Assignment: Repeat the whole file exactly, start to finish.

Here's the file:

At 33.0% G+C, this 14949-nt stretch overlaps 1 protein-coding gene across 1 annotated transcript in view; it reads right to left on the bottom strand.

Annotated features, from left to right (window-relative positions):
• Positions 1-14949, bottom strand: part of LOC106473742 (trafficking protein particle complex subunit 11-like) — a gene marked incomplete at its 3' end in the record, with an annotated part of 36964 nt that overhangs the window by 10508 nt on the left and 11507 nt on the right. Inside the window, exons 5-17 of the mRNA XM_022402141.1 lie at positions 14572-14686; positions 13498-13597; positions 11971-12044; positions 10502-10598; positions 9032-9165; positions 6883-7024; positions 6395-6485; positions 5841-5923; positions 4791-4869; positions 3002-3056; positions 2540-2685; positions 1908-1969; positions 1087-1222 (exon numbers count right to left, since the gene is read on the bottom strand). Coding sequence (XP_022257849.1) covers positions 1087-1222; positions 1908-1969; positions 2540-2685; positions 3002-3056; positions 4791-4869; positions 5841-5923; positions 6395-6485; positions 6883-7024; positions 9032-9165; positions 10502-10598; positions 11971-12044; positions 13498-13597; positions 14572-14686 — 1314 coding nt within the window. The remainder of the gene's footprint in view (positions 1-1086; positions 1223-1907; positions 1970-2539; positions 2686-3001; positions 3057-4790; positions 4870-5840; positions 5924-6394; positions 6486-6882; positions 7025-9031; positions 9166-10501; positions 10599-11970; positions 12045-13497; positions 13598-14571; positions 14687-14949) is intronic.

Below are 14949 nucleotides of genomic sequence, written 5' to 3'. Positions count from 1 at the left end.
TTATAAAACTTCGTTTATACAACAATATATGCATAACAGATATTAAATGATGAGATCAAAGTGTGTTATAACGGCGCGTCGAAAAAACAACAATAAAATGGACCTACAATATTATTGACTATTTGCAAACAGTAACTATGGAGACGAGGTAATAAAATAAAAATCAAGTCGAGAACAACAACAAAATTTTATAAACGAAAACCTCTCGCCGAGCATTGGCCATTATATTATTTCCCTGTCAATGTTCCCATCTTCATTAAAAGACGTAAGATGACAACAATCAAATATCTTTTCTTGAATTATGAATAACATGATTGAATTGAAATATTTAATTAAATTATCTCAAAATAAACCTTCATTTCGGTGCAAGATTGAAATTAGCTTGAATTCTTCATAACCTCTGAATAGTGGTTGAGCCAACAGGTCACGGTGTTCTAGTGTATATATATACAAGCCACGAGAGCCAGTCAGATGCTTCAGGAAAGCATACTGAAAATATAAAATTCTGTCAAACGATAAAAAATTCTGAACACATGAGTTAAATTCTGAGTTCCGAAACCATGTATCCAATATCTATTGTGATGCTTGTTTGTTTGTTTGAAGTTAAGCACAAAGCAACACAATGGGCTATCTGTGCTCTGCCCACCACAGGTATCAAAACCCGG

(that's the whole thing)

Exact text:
At 33.0% G+C, this 14949-nt stretch overlaps 1 protein-coding gene across 1 annotated transcript in view; it reads right to left on the bottom strand.

Annotated features, from left to right (window-relative positions):
• Positions 1-14949, bottom strand: part of LOC106473742 (trafficking protein particle complex subunit 11-like) — a gene marked incomplete at its 3' end in the record, with an annotated part of 36964 nt that overhangs the window by 10508 nt on the left and 11507 nt on the right. Inside the window, exons 5-17 of the mRNA XM_022402141.1 lie at positions 14572-14686; positions 13498-13597; positions 11971-12044; positions 10502-10598; positions 9032-9165; positions 6883-7024; positions 6395-6485; positions 5841-5923; positions 4791-4869; positions 3002-3056; positions 2540-2685; positions 1908-1969; positions 1087-1222 (exon numbers count right to left, since the gene is read on the bottom strand). Coding sequence (XP_022257849.1) covers positions 1087-1222; positions 1908-1969; positions 2540-2685; positions 3002-3056; positions 4791-4869; positions 5841-5923; positions 6395-6485; positions 6883-7024; positions 9032-9165; positions 10502-10598; positions 11971-12044; positions 13498-13597; positions 14572-14686 — 1314 coding nt within the window. The remainder of the gene's footprint in view (positions 1-1086; positions 1223-1907; positions 1970-2539; positions 2686-3001; positions 3057-4790; positions 4870-5840; positions 5924-6394; positions 6486-6882; positions 7025-9031; positions 9166-10501; positions 10599-11970; positions 12045-13497; positions 13598-14571; positions 14687-14949) is intronic.

Below are 14949 nucleotides of genomic sequence, written 5' to 3'. Positions count from 1 at the left end.
TTATAAAACTTCGTTTATACAACAATATATGCATAACAGATATTAAATGATGAGATCAAAGTGTGTTATAACGGCGCGTCGAAAAAACAACAATAAAATGGACCTACAATATTATTGACTATTTGCAAACAGTAACTATGGAGACGAGGTAATAAAATAAAAATCAAGTCGAGAACAACAACAAAATTTTATAAACGAAAACCTCTCGCCGAGCATTGGCCATTATATTATTTCCCTGTCAATGTTCCCATCTTCATTAAAAGACGTAAGATGACAACAATCAAATATCTTTTCTTGAATTATGAATAACATGATTGAATTGAAATATTTAATTAAATTATCTCAAAATAAACCTTCATTTCGGTGCAAGATTGAAATTAGCTTGAATTCTTCATAACCTCTGAATAGTGGTTGAGCCAACAGGTCACGGTGTTCTAGTGTATATATATACAAGCCACGAGAGCCAGTCAGATGCTTCAGGAAAGCATACTGAAAATATAAAATTCTGTCAAACGATAAAAAATTCTGAACACATGAGTTAAATTCTGAGTTCCGAAACCATGTATCCAATATCTATTGTGATGCTTGTTTGTTTGTTTGAAGTTAAGCACAAAGCAACACAATGGGCTATCTGTGCTCTGCCCACCACAGGTATCAAAACCCGG